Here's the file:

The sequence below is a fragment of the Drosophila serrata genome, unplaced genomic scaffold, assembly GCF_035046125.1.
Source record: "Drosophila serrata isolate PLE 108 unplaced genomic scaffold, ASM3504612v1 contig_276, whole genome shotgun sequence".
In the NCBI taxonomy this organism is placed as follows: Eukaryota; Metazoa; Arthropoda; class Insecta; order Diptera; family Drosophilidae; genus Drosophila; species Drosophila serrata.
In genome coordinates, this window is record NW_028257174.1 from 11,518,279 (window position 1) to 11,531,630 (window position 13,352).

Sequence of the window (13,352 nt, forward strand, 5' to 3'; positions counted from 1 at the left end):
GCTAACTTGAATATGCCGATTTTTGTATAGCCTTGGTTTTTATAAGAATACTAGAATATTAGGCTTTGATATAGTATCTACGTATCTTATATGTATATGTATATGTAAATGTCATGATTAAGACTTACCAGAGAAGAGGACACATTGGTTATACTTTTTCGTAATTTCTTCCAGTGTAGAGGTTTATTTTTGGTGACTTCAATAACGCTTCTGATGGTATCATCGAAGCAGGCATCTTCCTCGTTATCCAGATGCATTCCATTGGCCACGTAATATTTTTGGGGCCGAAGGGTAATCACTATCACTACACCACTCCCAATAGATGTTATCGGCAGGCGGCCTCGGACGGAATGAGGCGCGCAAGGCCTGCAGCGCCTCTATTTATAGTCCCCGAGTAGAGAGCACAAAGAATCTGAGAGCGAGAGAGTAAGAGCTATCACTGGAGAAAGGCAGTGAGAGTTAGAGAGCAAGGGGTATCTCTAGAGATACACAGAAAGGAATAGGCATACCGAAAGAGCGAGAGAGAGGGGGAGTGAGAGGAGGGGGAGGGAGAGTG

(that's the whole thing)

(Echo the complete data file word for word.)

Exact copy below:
The sequence below is a fragment of the Drosophila serrata genome, unplaced genomic scaffold, assembly GCF_035046125.1.
Source record: "Drosophila serrata isolate PLE 108 unplaced genomic scaffold, ASM3504612v1 contig_276, whole genome shotgun sequence".
In the NCBI taxonomy this organism is placed as follows: Eukaryota; Metazoa; Arthropoda; class Insecta; order Diptera; family Drosophilidae; genus Drosophila; species Drosophila serrata.
In genome coordinates, this window is record NW_028257174.1 from 11,518,279 (window position 1) to 11,531,630 (window position 13,352).

Sequence of the window (13,352 nt, forward strand, 5' to 3'; positions counted from 1 at the left end):
GCTAACTTGAATATGCCGATTTTTGTATAGCCTTGGTTTTTATAAGAATACTAGAATATTAGGCTTTGATATAGTATCTACGTATCTTATATGTATATGTATATGTAAATGTCATGATTAAGACTTACCAGAGAAGAGGACACATTGGTTATACTTTTTCGTAATTTCTTCCAGTGTAGAGGTTTATTTTTGGTGACTTCAATAACGCTTCTGATGGTATCATCGAAGCAGGCATCTTCCTCGTTATCCAGATGCATTCCATTGGCCACGTAATATTTTTGGGGCCGAAGGGTAATCACTATCACTACACCACTCCCAATAGATGTTATCGGCAGGCGGCCTCGGACGGAATGAGGCGCGCAAGGCCTGCAGCGCCTCTATTTATAGTCCCCGAGTAGAGAGCACAAAGAATCTGAGAGCGAGAGAGTAAGAGCTATCACTGGAGAAAGGCAGTGAGAGTTAGAGAGCAAGGGGTATCTCTAGAGATACACAGAAAGGAATAGGCATACCGAAAGAGCGAGAGAGAGGGGGAGTGAGAGGAGGGGGAGGGAGAGTG